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  • Jacob Bourne

Cross-Laminated Timber as a Sustainable Building Material for Tight Budgets

Although the use of wood as a building material can be evocative of environmental degradation through deforestation, the rise of mass timber has flipped the narrative. Buildings cause nearly 40% of global carbon emissions, and one way to address this is to switch to less carbon-intensive materials.

cross-laminated timber building
Millbrae Recreation Center under construction. Credit: Forell/Elsesser

One such material is mass timber, a prefabricated type of lumber containing a large proportion of sequestered carbon previously circulating in the atmosphere. Provided that it’s sourced from a sustainably managed forest, mass timber can continue to serve as long-term carbon storage. Conversely, leaving trees to decay emits previously sequestered carbon back into the atmosphere.

Cross-laminated timber (CLT), a type of mass timber, is especially promising due to its strength and can be used in lieu of concrete, a building material with a generally large carbon footprint. According to Forell/Elsesser Engineers Principal and Structural Engineer Allen Nudel, CLT is more prevalent in areas like the Pacific Northwest, where wood from sustainably managed forests is produced locally, but has yet to catch on in regions like the Bay Area, despite the concerted push for more sustainable buildings.

Forell/Elsesser is part of the design-build team alongside Blach Construction and ELS Architecture and Urban Design for the Millbrae Recreation Center project in Millbrae, CA. It’s a City-owned project that will yield 24,000 square feet of community space and is being built with 3-ply CLT panels to frame the second-floor and roof. It’s a CLT-steel hybrid system with the CLT panels spanning between steel beams, girders and columns.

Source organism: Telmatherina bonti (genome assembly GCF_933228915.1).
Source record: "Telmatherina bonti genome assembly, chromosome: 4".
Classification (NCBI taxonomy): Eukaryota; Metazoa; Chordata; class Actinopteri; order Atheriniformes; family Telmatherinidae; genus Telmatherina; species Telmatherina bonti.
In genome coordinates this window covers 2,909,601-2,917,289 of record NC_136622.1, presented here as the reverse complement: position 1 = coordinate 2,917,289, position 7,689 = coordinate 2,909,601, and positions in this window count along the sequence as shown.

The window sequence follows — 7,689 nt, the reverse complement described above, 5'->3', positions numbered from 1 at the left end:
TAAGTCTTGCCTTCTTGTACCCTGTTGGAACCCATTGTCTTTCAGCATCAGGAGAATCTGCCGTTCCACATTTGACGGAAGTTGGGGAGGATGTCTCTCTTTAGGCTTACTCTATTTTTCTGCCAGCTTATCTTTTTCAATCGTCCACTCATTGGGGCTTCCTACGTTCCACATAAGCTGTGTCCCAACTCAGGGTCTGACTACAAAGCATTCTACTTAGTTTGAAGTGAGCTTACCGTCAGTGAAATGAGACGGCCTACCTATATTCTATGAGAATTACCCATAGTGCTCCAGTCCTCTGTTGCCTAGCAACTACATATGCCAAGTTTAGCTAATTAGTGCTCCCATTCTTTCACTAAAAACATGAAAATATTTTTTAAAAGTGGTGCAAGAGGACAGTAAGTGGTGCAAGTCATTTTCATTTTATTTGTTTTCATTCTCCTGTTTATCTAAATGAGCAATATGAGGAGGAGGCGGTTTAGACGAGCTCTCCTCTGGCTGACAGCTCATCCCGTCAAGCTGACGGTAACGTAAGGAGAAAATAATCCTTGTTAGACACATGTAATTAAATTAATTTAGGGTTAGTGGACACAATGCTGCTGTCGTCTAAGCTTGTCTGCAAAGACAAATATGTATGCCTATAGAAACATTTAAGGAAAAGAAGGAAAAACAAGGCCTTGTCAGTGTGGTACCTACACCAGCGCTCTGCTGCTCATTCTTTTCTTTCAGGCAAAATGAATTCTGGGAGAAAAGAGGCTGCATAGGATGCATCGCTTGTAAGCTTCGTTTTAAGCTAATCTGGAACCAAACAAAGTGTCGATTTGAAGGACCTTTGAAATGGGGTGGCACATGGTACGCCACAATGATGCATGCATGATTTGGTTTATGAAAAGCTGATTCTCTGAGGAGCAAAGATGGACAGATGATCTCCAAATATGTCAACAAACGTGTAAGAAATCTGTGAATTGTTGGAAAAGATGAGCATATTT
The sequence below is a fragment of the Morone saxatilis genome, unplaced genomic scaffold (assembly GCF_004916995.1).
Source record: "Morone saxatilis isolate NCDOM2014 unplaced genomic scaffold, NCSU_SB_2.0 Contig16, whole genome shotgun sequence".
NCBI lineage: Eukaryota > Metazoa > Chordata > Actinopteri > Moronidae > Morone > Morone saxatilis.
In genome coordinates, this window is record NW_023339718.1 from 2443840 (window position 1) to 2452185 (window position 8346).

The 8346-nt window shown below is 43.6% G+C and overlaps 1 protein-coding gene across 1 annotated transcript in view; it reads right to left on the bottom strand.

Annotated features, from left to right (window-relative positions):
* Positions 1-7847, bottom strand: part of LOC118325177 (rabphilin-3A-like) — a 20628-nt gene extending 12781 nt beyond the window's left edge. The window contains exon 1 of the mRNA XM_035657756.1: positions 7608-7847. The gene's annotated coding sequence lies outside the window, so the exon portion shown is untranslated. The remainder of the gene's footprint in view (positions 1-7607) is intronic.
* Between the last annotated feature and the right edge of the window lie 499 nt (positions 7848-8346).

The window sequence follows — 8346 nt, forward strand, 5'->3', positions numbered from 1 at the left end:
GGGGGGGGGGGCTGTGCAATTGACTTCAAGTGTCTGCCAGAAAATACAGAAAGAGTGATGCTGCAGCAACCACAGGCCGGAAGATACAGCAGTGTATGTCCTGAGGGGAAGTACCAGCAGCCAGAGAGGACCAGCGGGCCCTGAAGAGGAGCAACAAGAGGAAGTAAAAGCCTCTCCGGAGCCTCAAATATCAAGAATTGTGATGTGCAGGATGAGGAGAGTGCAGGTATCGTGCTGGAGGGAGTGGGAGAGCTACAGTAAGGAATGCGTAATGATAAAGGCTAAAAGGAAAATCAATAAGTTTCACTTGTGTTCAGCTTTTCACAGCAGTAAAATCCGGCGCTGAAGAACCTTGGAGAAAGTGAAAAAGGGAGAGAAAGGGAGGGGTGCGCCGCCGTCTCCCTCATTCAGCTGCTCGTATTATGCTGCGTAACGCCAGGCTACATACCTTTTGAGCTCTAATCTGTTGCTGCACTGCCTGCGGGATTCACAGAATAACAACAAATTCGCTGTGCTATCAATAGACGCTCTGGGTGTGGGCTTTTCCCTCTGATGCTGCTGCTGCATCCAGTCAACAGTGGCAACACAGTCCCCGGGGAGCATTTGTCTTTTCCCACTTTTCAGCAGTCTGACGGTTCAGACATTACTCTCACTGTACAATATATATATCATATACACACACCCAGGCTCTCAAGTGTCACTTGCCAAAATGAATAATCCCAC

In addition to the sustainability aspects, another advantage of CLT is that designing an aesthetically pleasing building requires less effort due to wood’s inherent beauty. In the case of the Millbrae Recreation Center, the CLT will be left exposed, which also means less money has to be spent to cover up the structure.

“We are seeing more interest in net-zero energy and carbon-neutral buildings, but it does require more money upfront,” said Nudel. “In the case of this project, changing from concrete to CLT, did not increase the cost significantly. We want to use materials that are considered more sustainable but are about equal in cost. And so that's the trick — we can't spend more money because we're on a tight budget. This particular project had a fixed construction cost that we couldn’t exceed.”

The City of Millbrae, wanting a sustainably constructed recreation center built quickly, had originally proposed pursuing CLT as a design enhancement that was ultimately embraced by the chosen design-build team. In addition, the hybrid CLT-steel approach was selected as a way to keep costs down. So far, the project is adhering to the tight budget and is expected to be complete in June.

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CLT is hardly the only sustainable building material. However, it is already gaining ground in places like Vancouver and France, where regulations encourage the use of wood in buildings. Other carbon-neutral materials such as new concrete formulations are still in the experimental phases and not necessarily ready for prime time, Nudel said. He said that CLT could be used for any type of building, though it’s better suited for rectilinear patterns versus curved designs. Another limitation is that sourcing CLT or mass timber, more generally, must be done through trusted vendors to ensure that it is, in fact, made with wood from sustainably managed forests.

Additionally, for a CLT project to pencil, timing is of the essence. For example, when lumber prices were soaring during the height of the pandemic, the added costs may have made mass timber prohibitive. However, as lumber prices have since dropped a bit, Nudel said the timing was suitable for the Millbrae Recreation Center to be built with CLT.

“We feel like we're early adopters, but we're just early adopters in this area — there's a lot of CLT work going on in Canada and in the Northwest U.S.,” said Nudel. “So it seems experimental and new, but it's really not.”


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